Posts tagged inline view
At long last it’s here: Oracle Database 12cR1. The download of this fresh software package is hardly done. It is time to start sharing some of our early experiences with this major milestone in the history of Oracle’s flagship product.
The importance of the 12c release lies not necessarily on application development and the further advancement of SQL. Nevertheless, that is where my heart lies and that is where quite interesting new features and functions have been added as well. This article is not about cloud, pluggable databases, information lifecycle management or other administration boons. It is on SQL. Good old – and now good new – SQL.
The first feature I want to introduce is the Inline PL/SQL function.
As an Oracle Database developer you should be aware of the In-Line View – introduced in Oracle 9i, quite some time ago. This In-Line View allows to create Views-on-the-fly inside the scope of a SQL query. The query no longer has to start with SELECT. Instead, it can start with WITH and the definition of one or more views that exist only inside the query and for the duration of the query but otherwise share many of the characteristics of real database views (at least in the More >
In a recent article – Advanced SQL to find valid periods – juggling with outer joins, running totals and analytical functions – I discussed how to use Analytical Functions in SQL to cleverly (!) derive the valid periods from a database table that contains periods of inclusion and exclusion. A valid period is a period for which there is at least one inclusion and for which there is no exclusion. I used several powerpoint based graphics to illustrate the business case. For example:
to depict the periods of inclusion and exclusion and this figure to demonstrate how to derive the valid periods (the blue bars):
After completing this article – and fiddling around in Powerpoint quite a bit – I realized that for visualizing data in a table, I have a perfect tool at my fingertips: the Data Visualization Tags (DVT) in ADF 11g are created for this very purpose: turning data into information through visualization. And this rich library of DVTs components contains – in addition to fairly straightforward visualizations such as bar charts, pie charts and line graphs – also more complex visualization components such as the Bubble Chart, Thematic Map and Gantt Chart. The Gantt Chart has three More >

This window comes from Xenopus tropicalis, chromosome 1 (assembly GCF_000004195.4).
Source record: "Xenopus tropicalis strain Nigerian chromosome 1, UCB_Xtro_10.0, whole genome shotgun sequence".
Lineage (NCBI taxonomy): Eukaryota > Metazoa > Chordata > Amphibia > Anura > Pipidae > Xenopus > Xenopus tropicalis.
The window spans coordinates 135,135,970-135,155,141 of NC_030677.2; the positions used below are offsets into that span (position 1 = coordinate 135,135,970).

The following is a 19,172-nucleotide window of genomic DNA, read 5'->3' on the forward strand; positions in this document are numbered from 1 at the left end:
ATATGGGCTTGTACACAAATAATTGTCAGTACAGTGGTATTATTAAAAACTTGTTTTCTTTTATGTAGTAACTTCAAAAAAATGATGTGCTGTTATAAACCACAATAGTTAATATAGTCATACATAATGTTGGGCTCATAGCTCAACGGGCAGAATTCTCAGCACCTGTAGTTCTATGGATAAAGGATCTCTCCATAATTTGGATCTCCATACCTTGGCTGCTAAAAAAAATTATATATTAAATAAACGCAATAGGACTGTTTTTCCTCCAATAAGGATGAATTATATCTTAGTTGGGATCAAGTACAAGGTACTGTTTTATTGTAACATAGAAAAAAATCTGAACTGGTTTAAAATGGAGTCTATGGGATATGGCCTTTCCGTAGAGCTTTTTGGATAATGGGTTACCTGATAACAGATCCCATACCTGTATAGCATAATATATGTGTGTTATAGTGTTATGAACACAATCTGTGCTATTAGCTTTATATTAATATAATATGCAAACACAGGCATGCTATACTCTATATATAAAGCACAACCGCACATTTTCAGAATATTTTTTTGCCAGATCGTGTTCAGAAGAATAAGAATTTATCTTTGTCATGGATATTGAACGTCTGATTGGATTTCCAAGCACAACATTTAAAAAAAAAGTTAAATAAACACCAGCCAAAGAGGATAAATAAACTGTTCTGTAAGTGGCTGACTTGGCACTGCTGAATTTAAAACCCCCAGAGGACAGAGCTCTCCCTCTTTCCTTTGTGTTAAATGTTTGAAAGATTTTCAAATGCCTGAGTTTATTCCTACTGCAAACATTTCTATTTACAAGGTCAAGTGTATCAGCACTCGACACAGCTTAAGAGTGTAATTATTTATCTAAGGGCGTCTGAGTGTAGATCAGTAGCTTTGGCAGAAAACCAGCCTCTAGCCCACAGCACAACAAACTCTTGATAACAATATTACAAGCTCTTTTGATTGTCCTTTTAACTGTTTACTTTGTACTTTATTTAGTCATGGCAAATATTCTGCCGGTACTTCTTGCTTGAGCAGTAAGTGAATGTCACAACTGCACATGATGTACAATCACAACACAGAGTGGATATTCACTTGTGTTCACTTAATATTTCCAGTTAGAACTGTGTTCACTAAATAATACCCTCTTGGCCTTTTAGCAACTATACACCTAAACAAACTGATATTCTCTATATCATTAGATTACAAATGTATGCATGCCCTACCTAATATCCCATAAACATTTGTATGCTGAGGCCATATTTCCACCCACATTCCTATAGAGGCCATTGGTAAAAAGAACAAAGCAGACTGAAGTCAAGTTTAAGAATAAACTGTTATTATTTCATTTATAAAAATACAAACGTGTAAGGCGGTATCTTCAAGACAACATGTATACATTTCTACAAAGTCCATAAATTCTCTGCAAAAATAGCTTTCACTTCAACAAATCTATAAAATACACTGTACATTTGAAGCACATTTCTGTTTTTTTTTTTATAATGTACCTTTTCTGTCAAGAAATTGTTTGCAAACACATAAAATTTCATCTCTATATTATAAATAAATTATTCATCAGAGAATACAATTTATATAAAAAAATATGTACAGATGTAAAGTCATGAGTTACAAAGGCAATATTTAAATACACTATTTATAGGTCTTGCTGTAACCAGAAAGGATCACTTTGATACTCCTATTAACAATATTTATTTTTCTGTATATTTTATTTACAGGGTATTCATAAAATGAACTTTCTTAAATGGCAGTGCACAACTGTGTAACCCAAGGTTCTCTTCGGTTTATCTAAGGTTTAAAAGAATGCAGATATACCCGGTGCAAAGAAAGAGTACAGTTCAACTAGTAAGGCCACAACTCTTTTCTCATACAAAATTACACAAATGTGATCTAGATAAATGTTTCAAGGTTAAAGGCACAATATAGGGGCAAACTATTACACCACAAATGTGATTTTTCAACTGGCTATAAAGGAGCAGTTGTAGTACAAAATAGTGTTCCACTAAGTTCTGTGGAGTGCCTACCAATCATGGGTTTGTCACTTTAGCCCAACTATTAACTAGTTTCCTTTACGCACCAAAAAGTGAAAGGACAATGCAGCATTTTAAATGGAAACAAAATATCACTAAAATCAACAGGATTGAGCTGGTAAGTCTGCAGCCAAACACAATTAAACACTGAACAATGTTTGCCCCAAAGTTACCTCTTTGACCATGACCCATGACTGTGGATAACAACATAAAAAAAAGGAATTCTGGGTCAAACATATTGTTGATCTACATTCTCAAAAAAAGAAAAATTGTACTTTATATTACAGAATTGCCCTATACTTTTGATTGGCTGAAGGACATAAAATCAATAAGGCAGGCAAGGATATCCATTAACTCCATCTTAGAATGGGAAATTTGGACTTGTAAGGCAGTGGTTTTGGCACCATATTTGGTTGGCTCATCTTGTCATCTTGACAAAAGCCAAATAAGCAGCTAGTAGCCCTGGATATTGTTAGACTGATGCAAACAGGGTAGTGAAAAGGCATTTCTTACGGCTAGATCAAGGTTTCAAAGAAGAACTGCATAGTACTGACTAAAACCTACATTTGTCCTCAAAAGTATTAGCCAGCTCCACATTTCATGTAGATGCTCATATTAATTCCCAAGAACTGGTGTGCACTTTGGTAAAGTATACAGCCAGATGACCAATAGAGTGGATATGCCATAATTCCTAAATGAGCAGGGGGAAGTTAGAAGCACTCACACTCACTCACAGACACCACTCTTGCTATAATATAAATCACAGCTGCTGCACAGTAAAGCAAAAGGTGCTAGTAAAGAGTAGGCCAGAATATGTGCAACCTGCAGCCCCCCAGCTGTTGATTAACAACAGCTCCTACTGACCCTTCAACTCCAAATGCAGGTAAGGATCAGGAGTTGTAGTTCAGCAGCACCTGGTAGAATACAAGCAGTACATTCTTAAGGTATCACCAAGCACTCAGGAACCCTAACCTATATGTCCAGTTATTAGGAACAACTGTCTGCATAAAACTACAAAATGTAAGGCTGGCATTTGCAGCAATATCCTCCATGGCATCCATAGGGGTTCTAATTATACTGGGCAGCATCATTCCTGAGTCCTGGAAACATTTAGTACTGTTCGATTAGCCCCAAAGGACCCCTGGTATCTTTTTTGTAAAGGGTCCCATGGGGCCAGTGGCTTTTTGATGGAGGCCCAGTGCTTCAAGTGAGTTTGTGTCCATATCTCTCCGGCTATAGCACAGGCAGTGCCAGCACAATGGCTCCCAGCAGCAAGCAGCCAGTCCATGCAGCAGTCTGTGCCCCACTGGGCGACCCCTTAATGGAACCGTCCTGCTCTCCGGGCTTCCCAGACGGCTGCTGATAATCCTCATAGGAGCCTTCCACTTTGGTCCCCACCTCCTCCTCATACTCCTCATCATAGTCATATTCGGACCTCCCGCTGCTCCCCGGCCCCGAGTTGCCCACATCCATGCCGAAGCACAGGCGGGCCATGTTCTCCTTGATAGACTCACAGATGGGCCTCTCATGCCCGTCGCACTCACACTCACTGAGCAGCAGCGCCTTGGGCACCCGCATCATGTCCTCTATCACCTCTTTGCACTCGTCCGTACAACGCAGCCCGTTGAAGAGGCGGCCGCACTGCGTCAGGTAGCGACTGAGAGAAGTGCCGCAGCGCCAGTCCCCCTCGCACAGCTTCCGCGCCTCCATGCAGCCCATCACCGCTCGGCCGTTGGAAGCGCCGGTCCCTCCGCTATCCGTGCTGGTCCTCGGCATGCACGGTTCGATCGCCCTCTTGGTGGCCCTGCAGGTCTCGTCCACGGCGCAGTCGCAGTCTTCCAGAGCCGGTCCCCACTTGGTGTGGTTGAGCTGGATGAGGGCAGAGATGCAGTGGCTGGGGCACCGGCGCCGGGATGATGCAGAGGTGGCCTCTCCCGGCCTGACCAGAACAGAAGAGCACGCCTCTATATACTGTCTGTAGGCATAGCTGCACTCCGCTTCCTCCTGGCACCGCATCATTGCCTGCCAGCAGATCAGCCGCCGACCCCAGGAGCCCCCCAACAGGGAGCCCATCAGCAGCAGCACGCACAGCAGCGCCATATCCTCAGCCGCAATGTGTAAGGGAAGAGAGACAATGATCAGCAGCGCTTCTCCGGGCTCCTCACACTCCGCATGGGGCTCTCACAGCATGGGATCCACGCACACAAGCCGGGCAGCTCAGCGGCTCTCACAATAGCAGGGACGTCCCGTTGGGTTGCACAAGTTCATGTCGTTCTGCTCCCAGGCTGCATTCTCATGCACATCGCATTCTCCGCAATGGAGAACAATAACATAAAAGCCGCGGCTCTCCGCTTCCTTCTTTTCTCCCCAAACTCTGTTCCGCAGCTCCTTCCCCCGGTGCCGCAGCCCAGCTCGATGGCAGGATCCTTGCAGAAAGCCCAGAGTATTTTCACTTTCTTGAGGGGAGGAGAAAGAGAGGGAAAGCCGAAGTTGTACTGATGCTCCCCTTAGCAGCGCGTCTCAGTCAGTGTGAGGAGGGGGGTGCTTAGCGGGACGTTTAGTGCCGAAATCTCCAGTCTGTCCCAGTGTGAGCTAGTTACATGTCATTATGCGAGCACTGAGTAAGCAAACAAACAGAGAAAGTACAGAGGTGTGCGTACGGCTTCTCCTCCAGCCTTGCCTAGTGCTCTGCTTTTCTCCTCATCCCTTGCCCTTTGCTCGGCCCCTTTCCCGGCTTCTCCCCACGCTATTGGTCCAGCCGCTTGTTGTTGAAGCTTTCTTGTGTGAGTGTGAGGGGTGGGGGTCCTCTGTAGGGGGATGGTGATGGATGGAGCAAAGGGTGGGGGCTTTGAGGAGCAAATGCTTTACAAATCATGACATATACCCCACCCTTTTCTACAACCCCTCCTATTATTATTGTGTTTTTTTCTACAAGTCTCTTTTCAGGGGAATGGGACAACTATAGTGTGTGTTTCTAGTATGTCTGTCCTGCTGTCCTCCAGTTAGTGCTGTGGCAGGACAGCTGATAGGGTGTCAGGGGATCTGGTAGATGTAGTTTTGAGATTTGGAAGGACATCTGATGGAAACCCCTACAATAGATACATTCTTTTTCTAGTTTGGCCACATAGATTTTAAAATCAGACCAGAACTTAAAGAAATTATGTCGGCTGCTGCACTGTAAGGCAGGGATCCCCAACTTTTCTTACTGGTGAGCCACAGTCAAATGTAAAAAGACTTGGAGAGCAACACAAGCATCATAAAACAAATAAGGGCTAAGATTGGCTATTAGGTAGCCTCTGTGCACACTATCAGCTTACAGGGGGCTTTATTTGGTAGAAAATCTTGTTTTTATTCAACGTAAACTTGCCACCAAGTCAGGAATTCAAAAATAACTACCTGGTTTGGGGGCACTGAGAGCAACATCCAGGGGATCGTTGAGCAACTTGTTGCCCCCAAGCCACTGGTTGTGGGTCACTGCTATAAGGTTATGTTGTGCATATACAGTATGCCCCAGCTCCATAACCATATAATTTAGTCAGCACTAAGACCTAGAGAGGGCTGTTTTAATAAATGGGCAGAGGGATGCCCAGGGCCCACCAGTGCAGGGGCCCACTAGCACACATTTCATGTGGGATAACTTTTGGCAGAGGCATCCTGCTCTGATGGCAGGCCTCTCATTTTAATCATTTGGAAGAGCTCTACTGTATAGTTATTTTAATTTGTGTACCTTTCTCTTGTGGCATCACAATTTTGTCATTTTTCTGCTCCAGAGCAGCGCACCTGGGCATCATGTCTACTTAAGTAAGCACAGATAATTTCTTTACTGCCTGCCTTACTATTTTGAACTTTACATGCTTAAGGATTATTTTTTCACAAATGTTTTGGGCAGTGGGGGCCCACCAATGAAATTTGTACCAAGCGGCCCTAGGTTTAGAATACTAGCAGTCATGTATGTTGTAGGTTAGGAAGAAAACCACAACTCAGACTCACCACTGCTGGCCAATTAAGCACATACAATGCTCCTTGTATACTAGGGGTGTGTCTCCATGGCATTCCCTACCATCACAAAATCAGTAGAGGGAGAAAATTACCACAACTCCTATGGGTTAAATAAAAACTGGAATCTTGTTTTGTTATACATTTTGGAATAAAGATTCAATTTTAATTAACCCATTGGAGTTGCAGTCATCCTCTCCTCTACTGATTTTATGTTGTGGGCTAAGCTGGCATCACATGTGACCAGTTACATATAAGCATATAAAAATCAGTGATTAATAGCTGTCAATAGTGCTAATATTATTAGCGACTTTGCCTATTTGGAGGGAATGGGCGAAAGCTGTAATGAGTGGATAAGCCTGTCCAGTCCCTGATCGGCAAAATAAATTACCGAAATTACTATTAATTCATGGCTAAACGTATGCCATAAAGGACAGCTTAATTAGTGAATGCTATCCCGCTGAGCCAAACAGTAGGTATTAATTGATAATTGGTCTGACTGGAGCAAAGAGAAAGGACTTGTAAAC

I have just completed my first ever presentation on the Expertezed.com network – http://www.expertezed.com/ , a reprise from my session on Oracle OpenWorld 2012. This presentation includes a number of slides regarding 12c features, based on the session and slides from Tom Kyte (Top 12 new features) and my notes from the excellent session CON8511 – Temporal Database Capabilities with the Latest Generation of Database Technology that I attended during the conference.
You can download the slides from this presentation here:Expertezed_OOW2012_TheVeryVeryLatestInDatabaseDevelopment.pptx .
Database development in the Oracle Database is crucial for creating well balanced multi tier applications. This presentation describes a number of useful facilities and application architecture considerations around the database, taking into account some of the most recent insights.
The official slide deck from this presentation at Oracle Open World 2012:
Update day to second interval column in selection from time gaps table by parsing strings containing time differences using REGEXP_SUBSTR2
An apparently trivial challenge that still took me bit longer than expected. What is the situation: I have a table with two columns (of interest). One is a column called gap, with values like these:
Each value represents a time difference. These values are strings – not much use to calculate with. Therefore a second column in the table – called timegap – is defined, of type INTERVAL DAY TO SECOND. The challenge I am facing is to set the value of this column timegap based on the time difference described by the string in column gap.
With a little bit of SQL agility, using for example some regular expressions and an interesting update on [the result of] an inline view, it turns out to be doable in a fairly simple SQL statement.